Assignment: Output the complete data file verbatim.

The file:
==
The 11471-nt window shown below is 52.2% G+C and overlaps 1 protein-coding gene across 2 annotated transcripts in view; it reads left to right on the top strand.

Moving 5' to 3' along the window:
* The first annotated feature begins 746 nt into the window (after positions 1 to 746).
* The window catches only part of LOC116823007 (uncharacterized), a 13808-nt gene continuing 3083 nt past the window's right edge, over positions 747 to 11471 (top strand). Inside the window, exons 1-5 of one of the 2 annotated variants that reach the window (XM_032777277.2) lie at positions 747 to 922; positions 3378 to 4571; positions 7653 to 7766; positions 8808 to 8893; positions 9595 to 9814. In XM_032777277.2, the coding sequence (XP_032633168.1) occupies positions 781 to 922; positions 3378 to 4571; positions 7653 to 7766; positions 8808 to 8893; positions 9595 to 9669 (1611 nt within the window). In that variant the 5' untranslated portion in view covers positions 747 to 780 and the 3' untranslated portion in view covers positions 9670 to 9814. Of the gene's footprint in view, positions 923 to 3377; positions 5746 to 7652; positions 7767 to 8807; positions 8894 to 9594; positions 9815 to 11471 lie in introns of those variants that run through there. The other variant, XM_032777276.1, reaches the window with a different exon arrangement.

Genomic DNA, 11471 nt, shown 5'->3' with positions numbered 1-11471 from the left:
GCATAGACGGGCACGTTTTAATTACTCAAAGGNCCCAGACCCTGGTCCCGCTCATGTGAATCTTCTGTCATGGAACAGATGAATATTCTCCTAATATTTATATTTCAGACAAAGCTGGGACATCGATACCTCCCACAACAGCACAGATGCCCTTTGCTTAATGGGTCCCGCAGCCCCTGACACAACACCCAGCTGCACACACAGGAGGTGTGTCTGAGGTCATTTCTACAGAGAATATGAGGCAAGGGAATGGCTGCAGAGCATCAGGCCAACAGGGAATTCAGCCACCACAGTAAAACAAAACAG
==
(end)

The 11471-nt window shown below is 52.2% G+C and overlaps 1 protein-coding gene across 2 annotated transcripts in view; it reads left to right on the top strand.

Moving 5' to 3' along the window:
* The first annotated feature begins 746 nt into the window (after positions 1 to 746).
* The window catches only part of LOC116823007 (uncharacterized), a 13808-nt gene continuing 3083 nt past the window's right edge, over positions 747 to 11471 (top strand). Inside the window, exons 1-5 of one of the 2 annotated variants that reach the window (XM_032777277.2) lie at positions 747 to 922; positions 3378 to 4571; positions 7653 to 7766; positions 8808 to 8893; positions 9595 to 9814. In XM_032777277.2, the coding sequence (XP_032633168.1) occupies positions 781 to 922; positions 3378 to 4571; positions 7653 to 7766; positions 8808 to 8893; positions 9595 to 9669 (1611 nt within the window). In that variant the 5' untranslated portion in view covers positions 747 to 780 and the 3' untranslated portion in view covers positions 9670 to 9814. Of the gene's footprint in view, positions 923 to 3377; positions 5746 to 7652; positions 7767 to 8807; positions 8894 to 9594; positions 9815 to 11471 lie in introns of those variants that run through there. The other variant, XM_032777276.1, reaches the window with a different exon arrangement.

Genomic DNA, 11471 nt, shown 5'->3' with positions numbered 1-11471 from the left:
GCATAGACGGGCACGTTTTAATTACTCAAAGGNCCCAGACCCTGGTCCCGCTCATGTGAATCTTCTGTCATGGAACAGATGAATATTCTCCTAATATTTATATTTCAGACAAAGCTGGGACATCGATACCTCCCACAACAGCACAGATGCCCTTTGCTTAATGGGTCCCGCAGCCCCTGACACAACACCCAGCTGCACACACAGGAGGTGTGTCTGAGGTCATTTCTACAGAGAATATGAGGCAAGGGAATGGCTGCAGAGCATCAGGCCAACAGGGAATTCAGCCACCACAGTAAAACAAAACAG